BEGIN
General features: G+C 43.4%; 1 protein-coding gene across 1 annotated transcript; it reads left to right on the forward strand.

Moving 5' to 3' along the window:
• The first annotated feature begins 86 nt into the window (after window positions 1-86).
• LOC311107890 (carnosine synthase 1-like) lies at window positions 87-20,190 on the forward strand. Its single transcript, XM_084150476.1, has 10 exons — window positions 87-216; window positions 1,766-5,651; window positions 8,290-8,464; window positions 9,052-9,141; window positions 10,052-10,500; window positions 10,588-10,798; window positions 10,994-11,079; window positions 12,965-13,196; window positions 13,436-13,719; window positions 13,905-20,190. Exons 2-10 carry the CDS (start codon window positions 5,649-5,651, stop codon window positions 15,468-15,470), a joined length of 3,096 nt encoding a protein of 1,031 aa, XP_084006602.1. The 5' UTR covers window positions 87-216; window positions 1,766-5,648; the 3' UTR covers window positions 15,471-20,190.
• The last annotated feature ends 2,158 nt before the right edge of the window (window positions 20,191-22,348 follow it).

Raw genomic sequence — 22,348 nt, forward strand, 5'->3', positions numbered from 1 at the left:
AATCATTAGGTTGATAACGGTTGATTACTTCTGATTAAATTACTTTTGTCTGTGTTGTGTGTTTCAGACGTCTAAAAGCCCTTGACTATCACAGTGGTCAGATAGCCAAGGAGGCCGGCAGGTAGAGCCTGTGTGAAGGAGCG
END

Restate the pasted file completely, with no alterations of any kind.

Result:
General features: G+C 43.4%; 1 protein-coding gene across 1 annotated transcript; it reads left to right on the forward strand.

Moving 5' to 3' along the window:
• The first annotated feature begins 86 nt into the window (after window positions 1-86).
• LOC311107890 (carnosine synthase 1-like) lies at window positions 87-20,190 on the forward strand. Its single transcript, XM_084150476.1, has 10 exons — window positions 87-216; window positions 1,766-5,651; window positions 8,290-8,464; window positions 9,052-9,141; window positions 10,052-10,500; window positions 10,588-10,798; window positions 10,994-11,079; window positions 12,965-13,196; window positions 13,436-13,719; window positions 13,905-20,190. Exons 2-10 carry the CDS (start codon window positions 5,649-5,651, stop codon window positions 15,468-15,470), a joined length of 3,096 nt encoding a protein of 1,031 aa, XP_084006602.1. The 5' UTR covers window positions 87-216; window positions 1,766-5,648; the 3' UTR covers window positions 15,471-20,190.
• The last annotated feature ends 2,158 nt before the right edge of the window (window positions 20,191-22,348 follow it).

Raw genomic sequence — 22,348 nt, forward strand, 5'->3', positions numbered from 1 at the left:
AATCATTAGGTTGATAACGGTTGATTACTTCTGATTAAATTACTTTTGTCTGTGTTGTGTGTTTCAGACGTCTAAAAGCCCTTGACTATCACAGTGGTCAGATAGCCAAGGAGGCCGGCAGGTAGAGCCTGTGTGAAGGAGCG